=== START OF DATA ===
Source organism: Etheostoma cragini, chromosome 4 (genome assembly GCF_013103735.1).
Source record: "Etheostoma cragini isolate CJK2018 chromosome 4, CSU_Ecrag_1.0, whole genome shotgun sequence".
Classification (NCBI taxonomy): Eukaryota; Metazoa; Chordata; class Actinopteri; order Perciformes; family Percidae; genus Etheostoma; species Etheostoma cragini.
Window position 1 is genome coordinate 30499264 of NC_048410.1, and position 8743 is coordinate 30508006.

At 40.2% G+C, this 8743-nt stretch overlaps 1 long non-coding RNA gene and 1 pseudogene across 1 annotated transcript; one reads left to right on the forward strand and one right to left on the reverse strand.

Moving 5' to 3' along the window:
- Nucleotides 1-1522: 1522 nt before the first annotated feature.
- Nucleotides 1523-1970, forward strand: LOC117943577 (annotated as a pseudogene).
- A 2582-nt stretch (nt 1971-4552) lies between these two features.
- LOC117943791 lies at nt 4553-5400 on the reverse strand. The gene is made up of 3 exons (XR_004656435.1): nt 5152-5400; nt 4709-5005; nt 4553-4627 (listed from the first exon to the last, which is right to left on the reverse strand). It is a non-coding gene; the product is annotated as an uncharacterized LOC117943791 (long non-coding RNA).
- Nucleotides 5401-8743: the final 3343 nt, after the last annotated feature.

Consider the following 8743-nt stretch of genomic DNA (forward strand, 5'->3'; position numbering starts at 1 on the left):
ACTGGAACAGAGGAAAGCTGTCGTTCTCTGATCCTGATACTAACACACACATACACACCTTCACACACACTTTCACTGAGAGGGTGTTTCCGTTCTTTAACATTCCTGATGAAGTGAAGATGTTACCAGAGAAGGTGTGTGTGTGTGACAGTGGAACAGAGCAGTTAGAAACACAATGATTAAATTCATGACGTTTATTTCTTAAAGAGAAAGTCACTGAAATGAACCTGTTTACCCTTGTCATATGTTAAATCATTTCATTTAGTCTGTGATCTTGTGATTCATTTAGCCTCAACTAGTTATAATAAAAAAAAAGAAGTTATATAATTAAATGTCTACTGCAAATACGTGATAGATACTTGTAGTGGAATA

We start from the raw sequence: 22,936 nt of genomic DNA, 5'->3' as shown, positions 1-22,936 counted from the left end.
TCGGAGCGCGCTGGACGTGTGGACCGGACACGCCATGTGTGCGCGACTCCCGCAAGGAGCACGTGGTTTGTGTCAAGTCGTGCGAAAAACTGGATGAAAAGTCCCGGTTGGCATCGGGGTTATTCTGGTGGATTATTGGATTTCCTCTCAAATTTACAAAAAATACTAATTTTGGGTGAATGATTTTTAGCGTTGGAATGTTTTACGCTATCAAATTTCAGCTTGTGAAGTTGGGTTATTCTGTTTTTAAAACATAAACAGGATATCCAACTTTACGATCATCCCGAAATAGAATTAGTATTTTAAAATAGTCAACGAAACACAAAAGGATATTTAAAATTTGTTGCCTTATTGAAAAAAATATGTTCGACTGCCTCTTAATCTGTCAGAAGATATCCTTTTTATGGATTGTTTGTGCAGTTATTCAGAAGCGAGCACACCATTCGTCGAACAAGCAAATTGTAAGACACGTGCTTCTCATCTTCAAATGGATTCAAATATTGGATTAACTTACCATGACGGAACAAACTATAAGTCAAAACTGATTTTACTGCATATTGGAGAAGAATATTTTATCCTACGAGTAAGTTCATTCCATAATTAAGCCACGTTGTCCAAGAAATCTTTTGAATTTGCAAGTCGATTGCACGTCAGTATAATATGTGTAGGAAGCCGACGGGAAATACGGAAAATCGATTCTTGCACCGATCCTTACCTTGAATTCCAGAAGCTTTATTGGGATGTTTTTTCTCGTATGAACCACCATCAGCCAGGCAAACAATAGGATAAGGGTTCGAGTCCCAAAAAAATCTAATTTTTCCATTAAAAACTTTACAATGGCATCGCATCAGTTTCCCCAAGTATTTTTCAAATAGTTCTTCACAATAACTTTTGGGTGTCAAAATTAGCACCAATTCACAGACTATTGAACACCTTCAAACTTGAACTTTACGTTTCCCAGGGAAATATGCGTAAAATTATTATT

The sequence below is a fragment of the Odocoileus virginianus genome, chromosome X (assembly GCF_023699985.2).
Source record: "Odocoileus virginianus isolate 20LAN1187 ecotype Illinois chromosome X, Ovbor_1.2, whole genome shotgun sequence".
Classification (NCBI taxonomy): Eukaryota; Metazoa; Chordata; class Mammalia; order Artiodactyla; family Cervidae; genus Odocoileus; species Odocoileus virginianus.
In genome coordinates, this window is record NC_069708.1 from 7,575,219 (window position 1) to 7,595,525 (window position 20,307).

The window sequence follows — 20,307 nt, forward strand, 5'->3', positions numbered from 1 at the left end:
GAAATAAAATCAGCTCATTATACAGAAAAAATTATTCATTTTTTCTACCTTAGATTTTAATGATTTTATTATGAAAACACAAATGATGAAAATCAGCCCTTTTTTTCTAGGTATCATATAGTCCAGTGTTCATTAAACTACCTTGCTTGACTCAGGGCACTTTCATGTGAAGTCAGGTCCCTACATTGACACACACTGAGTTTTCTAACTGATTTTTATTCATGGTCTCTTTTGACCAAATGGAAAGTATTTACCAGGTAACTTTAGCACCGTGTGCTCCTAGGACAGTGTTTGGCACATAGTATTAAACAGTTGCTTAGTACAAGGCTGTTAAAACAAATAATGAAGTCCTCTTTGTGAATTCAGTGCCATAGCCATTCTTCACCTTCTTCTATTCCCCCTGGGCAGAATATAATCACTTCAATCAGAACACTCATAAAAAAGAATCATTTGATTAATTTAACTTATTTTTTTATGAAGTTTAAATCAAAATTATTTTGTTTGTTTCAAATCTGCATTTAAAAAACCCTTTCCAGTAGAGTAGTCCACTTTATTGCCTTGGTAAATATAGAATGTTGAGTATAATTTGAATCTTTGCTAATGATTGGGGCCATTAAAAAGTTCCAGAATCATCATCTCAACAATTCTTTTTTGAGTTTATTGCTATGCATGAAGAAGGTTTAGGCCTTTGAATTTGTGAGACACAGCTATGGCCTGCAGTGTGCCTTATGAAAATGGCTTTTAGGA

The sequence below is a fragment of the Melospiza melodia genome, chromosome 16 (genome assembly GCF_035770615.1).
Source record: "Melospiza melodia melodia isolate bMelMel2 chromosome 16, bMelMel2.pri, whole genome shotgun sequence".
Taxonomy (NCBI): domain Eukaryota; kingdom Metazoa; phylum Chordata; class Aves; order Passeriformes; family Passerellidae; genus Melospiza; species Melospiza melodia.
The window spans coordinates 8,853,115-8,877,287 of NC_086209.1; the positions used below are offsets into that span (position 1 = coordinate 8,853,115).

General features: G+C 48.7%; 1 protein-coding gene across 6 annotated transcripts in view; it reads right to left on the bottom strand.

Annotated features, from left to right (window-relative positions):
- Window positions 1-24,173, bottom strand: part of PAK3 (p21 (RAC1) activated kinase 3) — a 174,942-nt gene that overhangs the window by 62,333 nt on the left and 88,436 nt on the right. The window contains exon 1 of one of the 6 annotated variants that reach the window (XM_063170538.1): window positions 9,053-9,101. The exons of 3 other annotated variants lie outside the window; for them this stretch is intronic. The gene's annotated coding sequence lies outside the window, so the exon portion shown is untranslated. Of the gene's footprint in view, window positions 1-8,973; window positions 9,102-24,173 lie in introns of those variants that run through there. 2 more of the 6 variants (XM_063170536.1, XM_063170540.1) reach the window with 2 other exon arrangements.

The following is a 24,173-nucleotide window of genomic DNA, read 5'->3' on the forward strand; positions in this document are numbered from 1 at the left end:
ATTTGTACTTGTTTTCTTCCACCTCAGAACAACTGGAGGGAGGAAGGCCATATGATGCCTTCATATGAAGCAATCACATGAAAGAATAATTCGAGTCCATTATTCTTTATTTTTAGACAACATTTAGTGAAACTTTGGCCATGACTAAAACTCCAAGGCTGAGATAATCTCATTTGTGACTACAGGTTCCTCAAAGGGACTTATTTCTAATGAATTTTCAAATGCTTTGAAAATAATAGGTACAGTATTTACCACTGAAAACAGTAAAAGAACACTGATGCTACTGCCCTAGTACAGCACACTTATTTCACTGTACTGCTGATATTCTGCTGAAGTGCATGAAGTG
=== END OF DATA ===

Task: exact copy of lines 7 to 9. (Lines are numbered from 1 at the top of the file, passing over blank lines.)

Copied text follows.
- Nucleotides 1-1522: 1522 nt before the first annotated feature.
- Nucleotides 1523-1970, forward strand: LOC117943577 (annotated as a pseudogene).
- A 2582-nt stretch (nt 1971-4552) lies between these two features.